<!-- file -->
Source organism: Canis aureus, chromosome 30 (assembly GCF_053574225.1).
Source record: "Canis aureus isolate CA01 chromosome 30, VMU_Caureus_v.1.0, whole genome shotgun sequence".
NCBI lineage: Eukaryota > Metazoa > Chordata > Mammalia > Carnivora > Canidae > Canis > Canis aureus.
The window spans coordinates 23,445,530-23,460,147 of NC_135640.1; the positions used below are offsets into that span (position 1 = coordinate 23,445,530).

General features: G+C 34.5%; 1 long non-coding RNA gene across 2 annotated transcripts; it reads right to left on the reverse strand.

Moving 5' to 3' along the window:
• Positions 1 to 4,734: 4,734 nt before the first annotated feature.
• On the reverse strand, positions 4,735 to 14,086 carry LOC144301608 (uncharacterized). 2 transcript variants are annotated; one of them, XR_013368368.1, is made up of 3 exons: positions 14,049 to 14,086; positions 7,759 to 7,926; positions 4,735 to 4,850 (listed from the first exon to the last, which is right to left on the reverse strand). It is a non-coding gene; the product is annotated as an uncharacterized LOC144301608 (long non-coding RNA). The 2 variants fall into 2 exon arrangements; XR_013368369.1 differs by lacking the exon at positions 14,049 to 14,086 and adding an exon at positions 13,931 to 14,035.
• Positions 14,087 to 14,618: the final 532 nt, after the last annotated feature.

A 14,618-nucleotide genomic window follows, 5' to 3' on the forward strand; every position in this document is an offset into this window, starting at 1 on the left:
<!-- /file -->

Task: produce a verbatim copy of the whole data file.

Source organism: Canis aureus, chromosome 30 (assembly GCF_053574225.1).
Source record: "Canis aureus isolate CA01 chromosome 30, VMU_Caureus_v.1.0, whole genome shotgun sequence".
NCBI lineage: Eukaryota > Metazoa > Chordata > Mammalia > Carnivora > Canidae > Canis > Canis aureus.
The window spans coordinates 23,445,530-23,460,147 of NC_135640.1; the positions used below are offsets into that span (position 1 = coordinate 23,445,530).

General features: G+C 34.5%; 1 long non-coding RNA gene across 2 annotated transcripts; it reads right to left on the reverse strand.

Moving 5' to 3' along the window:
• Positions 1 to 4,734: 4,734 nt before the first annotated feature.
• On the reverse strand, positions 4,735 to 14,086 carry LOC144301608 (uncharacterized). 2 transcript variants are annotated; one of them, XR_013368368.1, is made up of 3 exons: positions 14,049 to 14,086; positions 7,759 to 7,926; positions 4,735 to 4,850 (listed from the first exon to the last, which is right to left on the reverse strand). It is a non-coding gene; the product is annotated as an uncharacterized LOC144301608 (long non-coding RNA). The 2 variants fall into 2 exon arrangements; XR_013368369.1 differs by lacking the exon at positions 14,049 to 14,086 and adding an exon at positions 13,931 to 14,035.
• Positions 14,087 to 14,618: the final 532 nt, after the last annotated feature.

A 14,618-nucleotide genomic window follows, 5' to 3' on the forward strand; every position in this document is an offset into this window, starting at 1 on the left: